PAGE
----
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Wizards of the Coast has revealed an interesting alternative to banning cards in the MTG Arena Historic format in the form of suspensions. The cards being suspended are: Once Upon a Time, Field of the Dead, Veil of Summer, and Oko, Thief of Crowns.
The suspension marks the second time Oko, Once Upon a Time, and Veil of Summer have been removed from competitive play on MTG Arena. The first round of bannings came in the Standard format exclusively. Though slightly different from a ban, the suspension still makes certain cards unplayable in Historic. Players will not receive wildcard compensations for the suspended cards, as it is meant to be a temporary solution to a problem.
Suspensions vs. bans
“For gameplay purposes, a suspension works like a ban, in that the card will not be legal to use in the format while it is suspended,” said Wizards. “But unlike how we handle banning cards, we plan to use the flexibility that the digital format provides to move cards onto and off of the suspension list more commonly. The “off of” portion there is important. The suspension isn’t a final verdict, it’s an indication that we think this card may be causing issues, and we’d like to see what the meta looks like without that influence.”
The suspended cards could be returned to a playable status in March, following the release of the next set, Theros: Beyond Death. Wizards pointed out, however, that if they feel that the cards deserve a true banning they could end up fully banned too.
The reason for these suspension appears to be similar to what got these cards banned from Standard. Oko proved too consistent in the decks he was played in, with high-level players seeing above 55% win rates. Veil of Summer limited the power of counterspells and removal. Field of the Dead was also too powerful against control decks, and players have limited options for dealing with lands in Historic. Finally, Once Upon a Time was present in most green decks, leading to green decks becoming too powerful in the meta. Turns out free spells are really good.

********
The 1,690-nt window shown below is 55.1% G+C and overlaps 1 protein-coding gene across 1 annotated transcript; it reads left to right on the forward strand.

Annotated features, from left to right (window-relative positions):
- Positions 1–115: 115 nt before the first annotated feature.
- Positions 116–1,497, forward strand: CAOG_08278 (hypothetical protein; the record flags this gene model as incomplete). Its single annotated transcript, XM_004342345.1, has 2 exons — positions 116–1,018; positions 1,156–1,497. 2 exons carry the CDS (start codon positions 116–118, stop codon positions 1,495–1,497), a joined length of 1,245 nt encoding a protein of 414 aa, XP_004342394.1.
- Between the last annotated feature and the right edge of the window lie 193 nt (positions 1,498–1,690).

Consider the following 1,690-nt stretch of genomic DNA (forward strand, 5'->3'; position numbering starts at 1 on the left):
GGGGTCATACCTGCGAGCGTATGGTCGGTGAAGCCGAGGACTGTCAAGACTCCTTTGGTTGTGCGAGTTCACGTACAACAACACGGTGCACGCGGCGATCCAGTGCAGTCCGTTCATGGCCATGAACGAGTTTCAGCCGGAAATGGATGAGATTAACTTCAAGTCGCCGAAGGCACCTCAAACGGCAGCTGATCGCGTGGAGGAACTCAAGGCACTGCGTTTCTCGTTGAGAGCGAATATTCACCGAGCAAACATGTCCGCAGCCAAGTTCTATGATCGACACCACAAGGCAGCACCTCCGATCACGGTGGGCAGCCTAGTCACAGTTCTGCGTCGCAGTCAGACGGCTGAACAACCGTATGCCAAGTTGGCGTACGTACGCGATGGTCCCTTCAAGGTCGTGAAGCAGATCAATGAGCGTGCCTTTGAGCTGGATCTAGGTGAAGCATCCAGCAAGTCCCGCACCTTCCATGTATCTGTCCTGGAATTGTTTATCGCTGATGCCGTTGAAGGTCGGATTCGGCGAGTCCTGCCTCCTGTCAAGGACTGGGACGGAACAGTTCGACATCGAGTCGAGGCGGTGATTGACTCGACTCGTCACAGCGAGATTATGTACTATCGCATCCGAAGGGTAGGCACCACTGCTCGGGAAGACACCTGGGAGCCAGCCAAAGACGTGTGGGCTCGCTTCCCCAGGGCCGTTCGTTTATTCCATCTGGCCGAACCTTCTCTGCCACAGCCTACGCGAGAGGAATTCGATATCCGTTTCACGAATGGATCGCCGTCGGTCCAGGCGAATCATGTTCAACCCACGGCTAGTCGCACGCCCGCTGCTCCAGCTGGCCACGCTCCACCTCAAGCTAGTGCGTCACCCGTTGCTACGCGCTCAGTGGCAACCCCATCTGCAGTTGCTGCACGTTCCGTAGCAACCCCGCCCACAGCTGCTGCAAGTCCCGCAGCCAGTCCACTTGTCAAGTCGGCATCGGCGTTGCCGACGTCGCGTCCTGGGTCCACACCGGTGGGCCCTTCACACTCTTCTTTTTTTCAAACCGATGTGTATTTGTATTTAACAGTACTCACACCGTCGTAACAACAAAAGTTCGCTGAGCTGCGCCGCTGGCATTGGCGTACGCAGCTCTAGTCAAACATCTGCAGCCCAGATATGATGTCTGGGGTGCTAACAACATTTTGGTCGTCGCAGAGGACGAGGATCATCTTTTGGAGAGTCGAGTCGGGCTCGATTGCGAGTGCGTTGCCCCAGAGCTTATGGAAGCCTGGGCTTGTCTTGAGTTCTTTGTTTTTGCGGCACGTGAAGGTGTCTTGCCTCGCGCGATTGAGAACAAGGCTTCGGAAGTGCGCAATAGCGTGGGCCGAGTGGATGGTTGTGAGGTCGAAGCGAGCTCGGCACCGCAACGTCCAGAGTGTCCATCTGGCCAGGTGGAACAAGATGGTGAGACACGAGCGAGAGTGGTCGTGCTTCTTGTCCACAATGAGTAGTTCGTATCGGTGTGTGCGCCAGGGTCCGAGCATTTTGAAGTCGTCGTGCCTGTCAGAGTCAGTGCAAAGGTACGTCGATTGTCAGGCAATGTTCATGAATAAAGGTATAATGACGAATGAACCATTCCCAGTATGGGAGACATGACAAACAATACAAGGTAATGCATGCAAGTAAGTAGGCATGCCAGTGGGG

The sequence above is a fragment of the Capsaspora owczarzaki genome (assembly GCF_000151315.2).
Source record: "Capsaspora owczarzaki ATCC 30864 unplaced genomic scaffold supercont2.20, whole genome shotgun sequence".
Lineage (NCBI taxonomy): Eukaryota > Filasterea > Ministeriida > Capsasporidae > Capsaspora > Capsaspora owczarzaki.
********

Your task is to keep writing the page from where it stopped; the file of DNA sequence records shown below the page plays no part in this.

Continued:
Historic moving forward
The blog went on to state that because Historic is an exclusively digital format, providing answers to a powerful card is easier and preferred than banning it. Upcoming Historic Anthologies can be used to print answers to format-warping cards and overbearing metas. However, if a card remains problematic, a full banning may still be issued. When this happens, Wizards will issue wildcard reimbursements for the banned cards.
As it stands, Wizards is happy with how the Historic format has shaped up. Since the first Historic Anthology was released, Wizards claims that those cards appear in more than 20% of high-level matches. Burning-Tree Emissary has been particularly powerful in Gruul and Jund aggro decks. Soul Warden and Serra Ascendant have also put up good numbers in Soul Sisters life gain style decks.
How do you feel about suspending Magic cards? Did Wizards just suspend your favorite deck in Historic? Let us know in the comments below, and we can talk about how Once Upon a Time is the best green card Wizards has printed in years. Make sure to follow Daily Esports for more MTG Arena and Historic news.
Ryan Hay is a writer and content creator currently living in New York. Video games, anime, and Magic: The Gathering have all been strong passions in his life and being able to share those passions with others is his motivation for writing. You can find him on Twitter where he complains about losing on MTG Arena a lot.